Given that we observe relatively short periods of interest increases it is not surprising that when we use the BASE method to calculate the predicted VaR for the subsequent 10 years, it is characterised with an increase in the VaR99.5% in the first 2 years, flattening of the estimation at year 4 and a downward trajectory afterwards (See Figure 2). Actually one can conclude that even though the interest rate at VaR99.5% is expected to reach 6.1% level by year 2027, this increase in risk would decrease by 2033 where it is expected to be 3.8% (somewhat similar to current levels of 3.1%). The VaR50% and VaR0.5% are both downward sloping for most of the predicted periods. This is not surprising as the interest rate over that restricted period is also showing a downward trend.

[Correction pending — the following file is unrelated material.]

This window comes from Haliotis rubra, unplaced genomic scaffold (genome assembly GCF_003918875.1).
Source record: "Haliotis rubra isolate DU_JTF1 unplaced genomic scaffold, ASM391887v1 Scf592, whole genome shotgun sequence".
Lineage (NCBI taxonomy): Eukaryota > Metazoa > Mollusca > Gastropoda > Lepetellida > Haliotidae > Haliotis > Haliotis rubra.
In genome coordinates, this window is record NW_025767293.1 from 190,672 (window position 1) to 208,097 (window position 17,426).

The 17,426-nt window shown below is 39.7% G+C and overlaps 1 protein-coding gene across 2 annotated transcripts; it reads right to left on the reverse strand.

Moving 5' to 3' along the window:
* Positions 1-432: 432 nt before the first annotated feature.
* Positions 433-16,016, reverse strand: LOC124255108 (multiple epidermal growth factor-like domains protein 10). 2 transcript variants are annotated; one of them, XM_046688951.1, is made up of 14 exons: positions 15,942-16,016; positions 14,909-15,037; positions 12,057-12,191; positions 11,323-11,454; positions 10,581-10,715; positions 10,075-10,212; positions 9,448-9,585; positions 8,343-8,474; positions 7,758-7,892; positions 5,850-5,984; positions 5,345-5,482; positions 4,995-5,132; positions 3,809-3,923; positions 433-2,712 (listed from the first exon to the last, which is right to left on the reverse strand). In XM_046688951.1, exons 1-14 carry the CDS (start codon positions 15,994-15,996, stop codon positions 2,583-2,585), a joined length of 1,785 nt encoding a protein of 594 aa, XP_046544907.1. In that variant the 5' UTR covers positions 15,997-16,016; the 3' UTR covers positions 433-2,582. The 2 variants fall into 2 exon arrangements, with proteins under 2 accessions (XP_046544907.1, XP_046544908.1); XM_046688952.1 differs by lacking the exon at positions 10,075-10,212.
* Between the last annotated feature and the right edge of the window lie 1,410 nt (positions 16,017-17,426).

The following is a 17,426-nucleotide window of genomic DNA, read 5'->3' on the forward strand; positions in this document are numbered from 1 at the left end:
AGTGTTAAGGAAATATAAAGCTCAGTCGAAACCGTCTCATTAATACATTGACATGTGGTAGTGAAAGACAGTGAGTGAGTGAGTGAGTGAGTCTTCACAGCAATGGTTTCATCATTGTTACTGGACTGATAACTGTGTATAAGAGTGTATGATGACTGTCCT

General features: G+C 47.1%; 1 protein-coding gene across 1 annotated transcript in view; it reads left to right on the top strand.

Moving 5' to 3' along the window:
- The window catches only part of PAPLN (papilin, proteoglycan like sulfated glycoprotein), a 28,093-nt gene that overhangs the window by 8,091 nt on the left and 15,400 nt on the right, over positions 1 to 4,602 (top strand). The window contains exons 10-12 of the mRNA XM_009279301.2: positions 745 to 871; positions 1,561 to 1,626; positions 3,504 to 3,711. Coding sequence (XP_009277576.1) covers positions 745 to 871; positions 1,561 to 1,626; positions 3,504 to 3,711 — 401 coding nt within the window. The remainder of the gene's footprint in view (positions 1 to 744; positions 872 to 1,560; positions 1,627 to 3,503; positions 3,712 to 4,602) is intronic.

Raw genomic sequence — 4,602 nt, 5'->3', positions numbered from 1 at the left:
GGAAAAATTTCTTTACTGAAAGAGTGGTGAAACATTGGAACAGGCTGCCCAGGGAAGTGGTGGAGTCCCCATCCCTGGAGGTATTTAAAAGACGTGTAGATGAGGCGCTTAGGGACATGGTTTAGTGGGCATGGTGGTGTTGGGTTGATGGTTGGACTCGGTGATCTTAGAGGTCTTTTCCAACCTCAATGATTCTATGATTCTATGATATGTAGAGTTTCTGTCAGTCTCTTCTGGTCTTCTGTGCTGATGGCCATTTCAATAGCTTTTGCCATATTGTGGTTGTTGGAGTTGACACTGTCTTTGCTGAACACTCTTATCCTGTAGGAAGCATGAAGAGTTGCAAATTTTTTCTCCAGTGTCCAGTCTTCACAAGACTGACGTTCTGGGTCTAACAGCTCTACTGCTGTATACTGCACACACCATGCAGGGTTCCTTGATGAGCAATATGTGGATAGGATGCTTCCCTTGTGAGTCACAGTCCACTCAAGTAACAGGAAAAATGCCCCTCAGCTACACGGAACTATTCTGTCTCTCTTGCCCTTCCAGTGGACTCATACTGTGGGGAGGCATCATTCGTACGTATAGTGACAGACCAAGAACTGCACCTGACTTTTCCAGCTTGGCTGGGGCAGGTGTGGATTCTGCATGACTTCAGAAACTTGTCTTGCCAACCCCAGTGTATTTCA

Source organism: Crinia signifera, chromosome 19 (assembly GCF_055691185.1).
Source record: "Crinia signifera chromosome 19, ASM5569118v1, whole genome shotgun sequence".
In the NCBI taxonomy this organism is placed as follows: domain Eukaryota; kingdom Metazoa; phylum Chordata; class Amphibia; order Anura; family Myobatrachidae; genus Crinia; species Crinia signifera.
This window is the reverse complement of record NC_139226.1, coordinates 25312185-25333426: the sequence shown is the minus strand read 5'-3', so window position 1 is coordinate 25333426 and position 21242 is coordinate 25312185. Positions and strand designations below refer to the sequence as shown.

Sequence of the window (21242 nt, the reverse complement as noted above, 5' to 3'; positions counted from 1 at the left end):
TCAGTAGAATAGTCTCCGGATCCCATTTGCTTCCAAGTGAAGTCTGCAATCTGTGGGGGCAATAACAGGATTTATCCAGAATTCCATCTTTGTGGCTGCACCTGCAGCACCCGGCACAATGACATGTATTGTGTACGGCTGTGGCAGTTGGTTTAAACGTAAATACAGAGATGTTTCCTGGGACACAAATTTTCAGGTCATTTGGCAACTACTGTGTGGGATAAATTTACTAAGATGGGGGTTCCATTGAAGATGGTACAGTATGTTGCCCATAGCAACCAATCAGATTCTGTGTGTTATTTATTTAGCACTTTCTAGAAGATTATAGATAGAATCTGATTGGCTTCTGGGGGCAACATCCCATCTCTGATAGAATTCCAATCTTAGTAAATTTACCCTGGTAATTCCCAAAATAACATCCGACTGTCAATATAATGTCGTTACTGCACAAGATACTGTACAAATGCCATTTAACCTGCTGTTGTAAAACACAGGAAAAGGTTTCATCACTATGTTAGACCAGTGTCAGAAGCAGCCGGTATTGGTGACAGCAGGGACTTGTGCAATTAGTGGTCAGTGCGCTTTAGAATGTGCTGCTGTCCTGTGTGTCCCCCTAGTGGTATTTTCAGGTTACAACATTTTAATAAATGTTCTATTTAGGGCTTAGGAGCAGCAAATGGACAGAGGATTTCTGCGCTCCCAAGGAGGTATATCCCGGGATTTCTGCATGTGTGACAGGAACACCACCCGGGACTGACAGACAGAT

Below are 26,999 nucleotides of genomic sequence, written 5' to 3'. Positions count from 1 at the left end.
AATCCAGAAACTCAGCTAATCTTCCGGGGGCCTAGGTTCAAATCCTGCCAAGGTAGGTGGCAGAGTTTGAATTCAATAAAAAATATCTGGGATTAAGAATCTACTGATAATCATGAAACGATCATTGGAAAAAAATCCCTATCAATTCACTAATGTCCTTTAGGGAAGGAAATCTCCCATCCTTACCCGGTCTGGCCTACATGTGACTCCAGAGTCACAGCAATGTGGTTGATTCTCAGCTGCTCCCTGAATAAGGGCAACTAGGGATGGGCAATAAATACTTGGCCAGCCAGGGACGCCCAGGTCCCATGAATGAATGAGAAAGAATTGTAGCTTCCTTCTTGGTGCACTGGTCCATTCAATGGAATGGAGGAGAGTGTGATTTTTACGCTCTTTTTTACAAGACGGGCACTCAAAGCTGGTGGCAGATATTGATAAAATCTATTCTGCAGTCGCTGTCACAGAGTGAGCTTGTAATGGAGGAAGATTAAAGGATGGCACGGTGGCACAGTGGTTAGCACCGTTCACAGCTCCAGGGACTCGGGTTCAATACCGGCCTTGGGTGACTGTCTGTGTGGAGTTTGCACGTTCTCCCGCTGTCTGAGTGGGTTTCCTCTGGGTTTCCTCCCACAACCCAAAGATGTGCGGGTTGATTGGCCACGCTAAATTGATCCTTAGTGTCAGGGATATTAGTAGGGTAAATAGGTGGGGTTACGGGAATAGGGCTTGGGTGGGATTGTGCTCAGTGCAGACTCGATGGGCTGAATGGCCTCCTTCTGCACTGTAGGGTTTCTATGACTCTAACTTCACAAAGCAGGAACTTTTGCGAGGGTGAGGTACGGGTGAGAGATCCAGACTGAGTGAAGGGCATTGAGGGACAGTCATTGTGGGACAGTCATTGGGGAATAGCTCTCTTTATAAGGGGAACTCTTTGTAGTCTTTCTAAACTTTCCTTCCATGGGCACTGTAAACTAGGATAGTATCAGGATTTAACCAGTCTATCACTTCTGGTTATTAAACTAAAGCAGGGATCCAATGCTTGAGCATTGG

When we compare the BASE predictions with Solvency II (2020) we note that the predictions up to 2 years ahead roughly align. However, as we go further in the future we see that the BASE predictions are much less conservative than the Solvency II model.
How reliable is the prediction based on the shorter period?
We use the validation method introduced in previous articles to back test the reliability of the BASE method. In this case we use 2005-2023 as the validation period over which we estimate performance metrics (correlation and validation). The graph below plots monthly data of 1-year ahead projections for VaR99.5%, 50% and 0.5% scenario relative to the actual observed rate in that period. For each datapoint in the validation timeframe, we use the real data from 1995 until the preceding year to derive the percentiles, thereby for 2008 percentiles calculation we have used 1995 – 2007 realized interest rate data.